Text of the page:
The Long Lost 1929 Science Fiction Movie That Predicted the Second World War

The science fiction movie High Treason was considered one of the most important films of its time, up there with Metropolis. It was also the first full-length “talkie” made in Britain, although it was released in both silent and “talkie” versions. And now, it’s finally rediscovered and restored.


For decades, only the silent version of High Treason was thought to be available, and the version with sound was believed to be lost. Until a Washington film collector came up with it, along with a bunch of other film cans. Sadly, this collector couldn’t get any film-preservation experts interested in their stash, so they ended up sending it to the Alaska Moving Image Preservation Association, on the grounds that there was some stuff in there involving Alaska. Then the Alaskans discovered the rare treasure included in this bequest.

Until recently, we didn’t even know much about the plot of High Treason. It’s set in the futuristic year of 1940, when—somewhat prophetically—a second World War is brewing. Based on a play by pacifist writer Noel Pemberton-Billing, the movie predicts aerial bombing of civilian targets during a war, as well as terrorist bomb attacks on American skyscrapers.


As the Alaska Dispatch News explains:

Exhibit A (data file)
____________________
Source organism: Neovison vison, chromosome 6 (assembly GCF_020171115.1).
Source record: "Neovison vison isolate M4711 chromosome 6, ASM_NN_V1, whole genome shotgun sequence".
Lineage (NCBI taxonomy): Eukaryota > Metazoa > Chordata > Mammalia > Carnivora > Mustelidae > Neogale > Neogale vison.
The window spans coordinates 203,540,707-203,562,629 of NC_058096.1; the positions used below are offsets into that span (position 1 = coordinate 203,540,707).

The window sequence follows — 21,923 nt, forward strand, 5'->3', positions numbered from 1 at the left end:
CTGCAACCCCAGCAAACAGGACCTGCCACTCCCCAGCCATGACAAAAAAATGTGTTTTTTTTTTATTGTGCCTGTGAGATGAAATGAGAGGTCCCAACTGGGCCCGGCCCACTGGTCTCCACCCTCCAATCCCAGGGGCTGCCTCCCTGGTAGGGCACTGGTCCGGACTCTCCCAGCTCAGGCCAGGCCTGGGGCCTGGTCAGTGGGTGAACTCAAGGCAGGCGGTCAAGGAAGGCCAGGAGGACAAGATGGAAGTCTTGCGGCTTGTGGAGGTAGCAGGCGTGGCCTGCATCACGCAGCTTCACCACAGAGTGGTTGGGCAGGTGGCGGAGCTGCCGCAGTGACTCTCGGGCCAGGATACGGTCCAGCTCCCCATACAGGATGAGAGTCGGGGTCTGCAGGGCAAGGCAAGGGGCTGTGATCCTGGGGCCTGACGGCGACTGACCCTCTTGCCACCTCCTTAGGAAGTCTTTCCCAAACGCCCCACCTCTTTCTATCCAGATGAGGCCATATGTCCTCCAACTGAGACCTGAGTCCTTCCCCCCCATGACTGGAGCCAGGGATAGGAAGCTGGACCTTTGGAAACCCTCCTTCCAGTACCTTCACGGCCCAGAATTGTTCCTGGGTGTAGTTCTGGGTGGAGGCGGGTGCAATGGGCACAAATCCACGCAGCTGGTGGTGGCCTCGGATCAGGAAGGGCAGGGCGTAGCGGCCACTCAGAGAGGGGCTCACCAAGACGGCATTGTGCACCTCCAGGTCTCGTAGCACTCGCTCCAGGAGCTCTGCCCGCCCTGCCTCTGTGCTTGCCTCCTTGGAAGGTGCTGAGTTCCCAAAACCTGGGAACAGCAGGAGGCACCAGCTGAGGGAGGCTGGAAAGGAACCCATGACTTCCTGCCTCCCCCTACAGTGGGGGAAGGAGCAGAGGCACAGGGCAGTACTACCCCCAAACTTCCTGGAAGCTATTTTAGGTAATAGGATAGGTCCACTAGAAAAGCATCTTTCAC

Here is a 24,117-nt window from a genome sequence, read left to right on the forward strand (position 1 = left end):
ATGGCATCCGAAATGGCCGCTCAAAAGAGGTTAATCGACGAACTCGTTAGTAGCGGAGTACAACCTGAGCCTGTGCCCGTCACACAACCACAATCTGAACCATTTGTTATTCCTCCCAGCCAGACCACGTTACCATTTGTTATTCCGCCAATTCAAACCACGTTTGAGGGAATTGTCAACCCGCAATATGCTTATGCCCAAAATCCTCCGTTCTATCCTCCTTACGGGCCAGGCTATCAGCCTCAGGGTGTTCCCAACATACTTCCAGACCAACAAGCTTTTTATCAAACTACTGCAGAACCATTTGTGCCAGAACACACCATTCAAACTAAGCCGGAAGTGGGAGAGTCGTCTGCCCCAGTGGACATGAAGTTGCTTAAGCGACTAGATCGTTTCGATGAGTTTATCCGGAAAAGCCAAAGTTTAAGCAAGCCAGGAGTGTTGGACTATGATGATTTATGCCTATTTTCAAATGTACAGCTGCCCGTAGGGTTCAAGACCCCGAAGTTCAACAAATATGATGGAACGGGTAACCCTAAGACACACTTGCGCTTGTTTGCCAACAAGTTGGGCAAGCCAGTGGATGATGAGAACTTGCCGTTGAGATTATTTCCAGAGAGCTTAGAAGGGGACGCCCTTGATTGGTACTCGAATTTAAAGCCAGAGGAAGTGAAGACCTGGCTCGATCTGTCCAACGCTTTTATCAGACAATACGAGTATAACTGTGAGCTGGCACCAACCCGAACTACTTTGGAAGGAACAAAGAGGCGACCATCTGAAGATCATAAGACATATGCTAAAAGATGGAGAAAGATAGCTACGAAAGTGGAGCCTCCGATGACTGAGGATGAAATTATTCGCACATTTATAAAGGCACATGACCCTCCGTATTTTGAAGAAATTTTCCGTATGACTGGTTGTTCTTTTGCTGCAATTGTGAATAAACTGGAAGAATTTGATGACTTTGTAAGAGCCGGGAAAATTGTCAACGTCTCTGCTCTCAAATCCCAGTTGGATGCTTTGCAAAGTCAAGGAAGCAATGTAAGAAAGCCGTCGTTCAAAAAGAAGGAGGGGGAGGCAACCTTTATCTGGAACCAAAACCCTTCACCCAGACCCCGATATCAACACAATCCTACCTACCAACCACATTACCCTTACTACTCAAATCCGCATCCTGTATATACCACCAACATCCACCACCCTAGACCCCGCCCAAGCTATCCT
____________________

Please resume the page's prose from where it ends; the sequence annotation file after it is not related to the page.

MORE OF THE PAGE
The world is divided into two great powers. The Empire of Atlantic States includes South and North America (except Canada and Alaska), Japan and China. The Federation of European States is just about everything else. A third entity, the League of Peace, has sway with both superpowers. When a border incident turns into a firefight, the drums of war start beating and unscrupulous weapons manufacturers surreptitiously crank up the volume. Women are mobilized for combat — in cute pixie uniforms — but really have their hearts set on peace and face off against their male military counterparts in perhaps the best scene in the film.

The script’s sexual stereotypes were a source of ridicule for critics at the time it was released and remain so now. But blustery attractive men and busty airheaded women continue to be staples of blockbuster movies. No less ridiculous is the preachiness of the thing — another evergreen element in most of the modern movies we seem to love — and the absence of any effort to give credible motivation to characters. People are either very good or very bad. You can tell which is which by whether they wear black or white.

The film is getting a rare screening, with its original “talkie” soundtrack, at the Anchorage International Film Festival. [ADN]

Charlie Jane Anders is the author of All The Birds in the Sky, coming in January from Tor Books. Follow her on Twitter, and email her.


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Brian Burns

I am interested in seeing the film, but I am not super impressed that it “predicted” WWII (especially since it got the alliances totally wrong). People were predicting another massive war since pretty much the end of WWI. There is that famous line “This is not a peace. It is an armistice for twenty years” by Fench general Ferdinand Fosh. And certainly by 1929, plenty of people saw the writing on the wall but willfully ignored the problem, hoping things would just work out